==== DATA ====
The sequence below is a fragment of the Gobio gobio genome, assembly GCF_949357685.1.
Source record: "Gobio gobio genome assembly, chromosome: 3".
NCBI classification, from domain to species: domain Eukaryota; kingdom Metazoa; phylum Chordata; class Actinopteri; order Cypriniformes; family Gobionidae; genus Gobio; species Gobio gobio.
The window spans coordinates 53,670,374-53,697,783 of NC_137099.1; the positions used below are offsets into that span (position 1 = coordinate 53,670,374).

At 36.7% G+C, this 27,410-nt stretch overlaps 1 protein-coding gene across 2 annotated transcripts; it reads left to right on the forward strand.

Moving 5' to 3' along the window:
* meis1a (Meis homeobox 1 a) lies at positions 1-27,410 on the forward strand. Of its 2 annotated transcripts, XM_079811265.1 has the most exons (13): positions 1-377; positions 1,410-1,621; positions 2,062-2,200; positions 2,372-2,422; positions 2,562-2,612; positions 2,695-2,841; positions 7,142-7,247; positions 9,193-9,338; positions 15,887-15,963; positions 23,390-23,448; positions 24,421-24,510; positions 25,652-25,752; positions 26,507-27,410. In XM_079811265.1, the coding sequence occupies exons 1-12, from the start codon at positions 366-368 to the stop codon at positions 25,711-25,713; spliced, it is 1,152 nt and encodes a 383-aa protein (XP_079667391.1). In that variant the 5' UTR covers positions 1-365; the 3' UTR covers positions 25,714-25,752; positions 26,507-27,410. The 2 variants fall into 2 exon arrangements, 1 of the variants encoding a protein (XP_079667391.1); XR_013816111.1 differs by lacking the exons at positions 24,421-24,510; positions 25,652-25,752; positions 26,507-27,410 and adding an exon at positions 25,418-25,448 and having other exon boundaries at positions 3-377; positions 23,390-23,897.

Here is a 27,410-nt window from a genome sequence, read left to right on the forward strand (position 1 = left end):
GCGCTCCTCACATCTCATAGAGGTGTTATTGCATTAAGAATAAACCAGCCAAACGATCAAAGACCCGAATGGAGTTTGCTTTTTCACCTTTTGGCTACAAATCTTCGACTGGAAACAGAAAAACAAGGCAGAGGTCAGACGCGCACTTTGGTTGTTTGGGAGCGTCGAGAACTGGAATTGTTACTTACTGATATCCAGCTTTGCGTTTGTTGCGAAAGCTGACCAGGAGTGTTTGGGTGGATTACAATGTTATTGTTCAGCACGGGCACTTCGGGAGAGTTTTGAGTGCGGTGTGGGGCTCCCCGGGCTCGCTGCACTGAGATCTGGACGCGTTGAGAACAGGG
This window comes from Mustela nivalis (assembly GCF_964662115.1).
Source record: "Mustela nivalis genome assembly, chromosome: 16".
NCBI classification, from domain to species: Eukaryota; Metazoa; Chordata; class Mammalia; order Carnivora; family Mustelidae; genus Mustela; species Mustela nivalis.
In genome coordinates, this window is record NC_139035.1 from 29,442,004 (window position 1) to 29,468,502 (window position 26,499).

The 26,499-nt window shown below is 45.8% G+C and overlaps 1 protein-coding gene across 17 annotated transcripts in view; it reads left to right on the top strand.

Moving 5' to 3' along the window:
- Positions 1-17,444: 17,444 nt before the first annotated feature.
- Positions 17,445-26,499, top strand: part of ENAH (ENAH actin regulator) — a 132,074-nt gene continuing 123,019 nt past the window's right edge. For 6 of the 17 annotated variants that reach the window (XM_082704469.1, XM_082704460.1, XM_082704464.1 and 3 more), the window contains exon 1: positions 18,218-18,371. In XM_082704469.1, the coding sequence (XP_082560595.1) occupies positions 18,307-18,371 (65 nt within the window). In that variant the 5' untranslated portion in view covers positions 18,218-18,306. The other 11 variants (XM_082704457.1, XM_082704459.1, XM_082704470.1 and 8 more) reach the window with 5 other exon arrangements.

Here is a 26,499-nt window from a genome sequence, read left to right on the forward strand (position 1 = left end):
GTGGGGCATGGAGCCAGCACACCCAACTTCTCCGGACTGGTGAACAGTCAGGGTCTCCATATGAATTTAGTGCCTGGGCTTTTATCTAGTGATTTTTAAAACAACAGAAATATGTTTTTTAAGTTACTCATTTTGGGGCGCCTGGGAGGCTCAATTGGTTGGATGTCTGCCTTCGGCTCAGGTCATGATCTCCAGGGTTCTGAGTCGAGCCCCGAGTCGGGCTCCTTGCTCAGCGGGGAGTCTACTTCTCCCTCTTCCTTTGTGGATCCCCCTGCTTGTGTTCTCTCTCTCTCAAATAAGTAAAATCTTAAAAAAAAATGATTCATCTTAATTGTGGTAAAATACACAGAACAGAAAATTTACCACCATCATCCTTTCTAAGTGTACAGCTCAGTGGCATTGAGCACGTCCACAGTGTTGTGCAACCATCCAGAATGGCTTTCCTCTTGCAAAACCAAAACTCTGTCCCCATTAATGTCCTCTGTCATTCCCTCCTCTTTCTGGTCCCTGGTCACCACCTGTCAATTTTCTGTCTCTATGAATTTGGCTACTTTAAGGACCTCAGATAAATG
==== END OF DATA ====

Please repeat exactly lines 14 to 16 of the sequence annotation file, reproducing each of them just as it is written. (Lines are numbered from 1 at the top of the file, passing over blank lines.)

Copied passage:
The 26,499-nt window shown below is 45.8% G+C and overlaps 1 protein-coding gene across 17 annotated transcripts in view; it reads left to right on the top strand.

Moving 5' to 3' along the window:
- Positions 1-17,444: 17,444 nt before the first annotated feature.